Eventually we came down onto the vast Anatolian plane. At Beysehir we visited the old wooden mosque (you can look it up) and then went to a teeny village for the home stay, which was warm and interesting.

I should write much more, but I have limited time on this hotel computer.

Yesterday was a long day of driving and so was today. We arrived in Cappadocia in the late afternoon, in time to tour the famour underground city of Kaymalki, which I probably spelled incorrectly.

We just checked into our amazing hotel, just in time for sunset. Tomorrow is a full day of Cappadocia touring - then we fly back to Istanbul on Friday morning. The trip has come to its grand finale, but now it is time for dinner and sleep.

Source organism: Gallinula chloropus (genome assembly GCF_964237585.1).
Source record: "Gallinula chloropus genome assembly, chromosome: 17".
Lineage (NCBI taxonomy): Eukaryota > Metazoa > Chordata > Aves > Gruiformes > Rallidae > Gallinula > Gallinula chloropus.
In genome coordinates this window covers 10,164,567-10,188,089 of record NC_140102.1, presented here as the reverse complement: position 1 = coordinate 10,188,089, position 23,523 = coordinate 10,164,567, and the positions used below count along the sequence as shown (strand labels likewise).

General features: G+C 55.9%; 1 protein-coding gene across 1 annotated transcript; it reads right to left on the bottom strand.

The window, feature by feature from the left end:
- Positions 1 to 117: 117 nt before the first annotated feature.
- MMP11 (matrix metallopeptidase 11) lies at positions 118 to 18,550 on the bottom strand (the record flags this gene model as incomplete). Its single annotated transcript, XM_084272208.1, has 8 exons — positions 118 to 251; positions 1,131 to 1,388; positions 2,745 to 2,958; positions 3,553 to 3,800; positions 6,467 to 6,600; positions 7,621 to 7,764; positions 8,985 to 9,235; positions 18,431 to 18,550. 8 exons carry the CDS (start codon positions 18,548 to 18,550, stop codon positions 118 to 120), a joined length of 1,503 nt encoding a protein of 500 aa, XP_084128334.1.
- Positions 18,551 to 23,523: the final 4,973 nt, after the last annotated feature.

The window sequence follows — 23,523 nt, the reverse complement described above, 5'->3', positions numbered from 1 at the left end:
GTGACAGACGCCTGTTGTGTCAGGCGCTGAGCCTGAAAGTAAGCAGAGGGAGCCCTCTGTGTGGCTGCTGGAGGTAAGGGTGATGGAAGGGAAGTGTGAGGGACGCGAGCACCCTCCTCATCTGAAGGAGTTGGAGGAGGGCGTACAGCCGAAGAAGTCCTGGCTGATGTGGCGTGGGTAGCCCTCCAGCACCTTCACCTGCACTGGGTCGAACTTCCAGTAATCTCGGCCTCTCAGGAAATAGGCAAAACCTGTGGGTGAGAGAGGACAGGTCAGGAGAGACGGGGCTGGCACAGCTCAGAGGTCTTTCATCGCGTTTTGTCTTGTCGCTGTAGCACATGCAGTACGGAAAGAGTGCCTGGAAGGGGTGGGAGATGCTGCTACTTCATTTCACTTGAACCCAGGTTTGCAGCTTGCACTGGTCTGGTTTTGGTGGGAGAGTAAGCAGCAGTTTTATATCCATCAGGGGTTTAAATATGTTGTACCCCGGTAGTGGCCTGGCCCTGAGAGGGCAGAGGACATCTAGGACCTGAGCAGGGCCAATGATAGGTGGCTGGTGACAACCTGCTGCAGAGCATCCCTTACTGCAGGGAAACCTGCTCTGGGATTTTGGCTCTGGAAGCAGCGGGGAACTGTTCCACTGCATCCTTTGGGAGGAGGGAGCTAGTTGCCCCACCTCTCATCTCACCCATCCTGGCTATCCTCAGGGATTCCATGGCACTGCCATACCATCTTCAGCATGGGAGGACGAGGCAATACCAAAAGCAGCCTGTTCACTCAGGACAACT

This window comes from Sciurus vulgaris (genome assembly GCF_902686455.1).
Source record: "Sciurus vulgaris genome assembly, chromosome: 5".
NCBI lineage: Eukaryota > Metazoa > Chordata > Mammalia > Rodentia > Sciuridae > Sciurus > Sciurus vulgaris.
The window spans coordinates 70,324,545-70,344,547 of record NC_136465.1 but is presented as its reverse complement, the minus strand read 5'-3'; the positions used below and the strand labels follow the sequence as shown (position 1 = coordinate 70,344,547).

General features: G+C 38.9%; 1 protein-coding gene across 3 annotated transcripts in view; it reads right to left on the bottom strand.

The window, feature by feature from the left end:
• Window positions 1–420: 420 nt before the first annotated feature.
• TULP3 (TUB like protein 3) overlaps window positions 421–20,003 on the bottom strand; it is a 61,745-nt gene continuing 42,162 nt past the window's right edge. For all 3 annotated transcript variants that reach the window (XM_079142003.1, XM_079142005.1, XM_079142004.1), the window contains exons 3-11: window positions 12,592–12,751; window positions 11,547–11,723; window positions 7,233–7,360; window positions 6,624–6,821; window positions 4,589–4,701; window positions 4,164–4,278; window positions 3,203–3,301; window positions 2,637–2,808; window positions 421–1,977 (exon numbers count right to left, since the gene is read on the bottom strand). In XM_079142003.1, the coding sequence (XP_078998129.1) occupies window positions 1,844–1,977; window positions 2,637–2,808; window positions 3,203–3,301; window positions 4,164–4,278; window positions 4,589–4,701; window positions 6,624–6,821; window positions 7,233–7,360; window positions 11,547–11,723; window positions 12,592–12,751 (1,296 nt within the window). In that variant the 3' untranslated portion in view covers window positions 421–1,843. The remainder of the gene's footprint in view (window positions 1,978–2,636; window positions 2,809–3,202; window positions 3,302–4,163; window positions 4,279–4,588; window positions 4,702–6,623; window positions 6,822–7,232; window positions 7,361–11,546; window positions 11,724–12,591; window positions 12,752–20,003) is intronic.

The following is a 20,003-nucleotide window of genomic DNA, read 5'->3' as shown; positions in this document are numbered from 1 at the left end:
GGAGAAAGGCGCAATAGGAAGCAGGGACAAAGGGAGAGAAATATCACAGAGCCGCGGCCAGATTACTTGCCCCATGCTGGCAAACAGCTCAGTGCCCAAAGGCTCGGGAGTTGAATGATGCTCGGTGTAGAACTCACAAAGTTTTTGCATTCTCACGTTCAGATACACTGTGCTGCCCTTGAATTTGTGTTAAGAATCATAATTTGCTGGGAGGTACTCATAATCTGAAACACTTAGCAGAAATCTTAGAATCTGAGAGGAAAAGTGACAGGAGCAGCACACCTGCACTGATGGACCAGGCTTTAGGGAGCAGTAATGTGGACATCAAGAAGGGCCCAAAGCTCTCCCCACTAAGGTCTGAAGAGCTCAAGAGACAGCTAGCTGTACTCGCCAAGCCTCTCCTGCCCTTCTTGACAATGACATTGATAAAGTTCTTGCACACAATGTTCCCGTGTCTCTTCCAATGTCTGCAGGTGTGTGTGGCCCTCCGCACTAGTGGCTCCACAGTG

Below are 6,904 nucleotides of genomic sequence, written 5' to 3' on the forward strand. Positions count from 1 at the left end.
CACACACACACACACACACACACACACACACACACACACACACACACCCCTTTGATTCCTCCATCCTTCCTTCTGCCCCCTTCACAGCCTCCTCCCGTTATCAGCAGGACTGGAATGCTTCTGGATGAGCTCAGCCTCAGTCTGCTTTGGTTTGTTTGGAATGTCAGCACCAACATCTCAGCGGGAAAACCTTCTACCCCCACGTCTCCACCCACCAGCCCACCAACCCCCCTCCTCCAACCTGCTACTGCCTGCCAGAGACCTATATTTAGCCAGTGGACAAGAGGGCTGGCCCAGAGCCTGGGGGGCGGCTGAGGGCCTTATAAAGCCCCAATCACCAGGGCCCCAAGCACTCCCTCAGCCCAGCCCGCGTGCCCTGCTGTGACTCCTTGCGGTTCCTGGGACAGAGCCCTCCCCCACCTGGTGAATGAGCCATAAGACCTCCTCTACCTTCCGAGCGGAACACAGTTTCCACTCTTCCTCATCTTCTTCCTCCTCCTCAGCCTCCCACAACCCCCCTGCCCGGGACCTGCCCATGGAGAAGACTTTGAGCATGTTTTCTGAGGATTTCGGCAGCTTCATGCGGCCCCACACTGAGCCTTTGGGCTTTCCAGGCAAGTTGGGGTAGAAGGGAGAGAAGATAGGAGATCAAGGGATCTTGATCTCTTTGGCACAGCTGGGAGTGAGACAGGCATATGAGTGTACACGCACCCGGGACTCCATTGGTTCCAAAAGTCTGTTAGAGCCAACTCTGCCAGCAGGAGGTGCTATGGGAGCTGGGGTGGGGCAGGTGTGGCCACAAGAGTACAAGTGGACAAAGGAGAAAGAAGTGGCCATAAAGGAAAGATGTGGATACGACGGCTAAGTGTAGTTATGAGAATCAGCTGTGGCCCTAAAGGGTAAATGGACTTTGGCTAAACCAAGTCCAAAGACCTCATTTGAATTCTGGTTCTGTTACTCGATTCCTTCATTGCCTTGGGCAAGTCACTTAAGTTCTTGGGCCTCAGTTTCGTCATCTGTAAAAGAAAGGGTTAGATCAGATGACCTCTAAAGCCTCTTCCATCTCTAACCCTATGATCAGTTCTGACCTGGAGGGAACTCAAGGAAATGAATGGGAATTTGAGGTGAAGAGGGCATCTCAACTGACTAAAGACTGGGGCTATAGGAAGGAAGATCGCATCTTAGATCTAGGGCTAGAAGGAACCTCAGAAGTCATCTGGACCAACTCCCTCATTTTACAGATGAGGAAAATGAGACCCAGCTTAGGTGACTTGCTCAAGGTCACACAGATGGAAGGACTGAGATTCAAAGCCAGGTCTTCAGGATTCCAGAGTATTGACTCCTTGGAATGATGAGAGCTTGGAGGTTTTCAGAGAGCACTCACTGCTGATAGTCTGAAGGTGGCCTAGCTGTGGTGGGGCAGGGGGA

Monday, October 20, 2008

An Afternoon in Antalya

After breakfast, we drove out to the site of Perge, which has been a busy place for 2500 years. The last few hundred were pretty quiet, but the tourists make it lively again.

The ruins are impressive and you really get a sense of everyday life. To walk down the column-lined main street, on 2000 year old pavement, passing the many souvenir vendors, exactly as the ancients did, was a great sensation.

We also visited the enormous stadium - the best preserved I had ever seen. It's easy to visualize the crowds filing thru the entrances, and cheering on their favorite fighters.

It was a hot day. We drove back to the busy Antalya bustle, then walked a bit by the picturesque harbor. We had quick lamb sandwiches and fresh-squeezed orange juice, then walked back to the hotel.

We had made reservations at the neighborhood hammam, and went there for our turkish bath experience. It was amazing - a multi-step orgy of steam, hot water, and soapy massage, both karen and I together, attended to by a nonchalant but skillful guy, who took our nakedness in stride.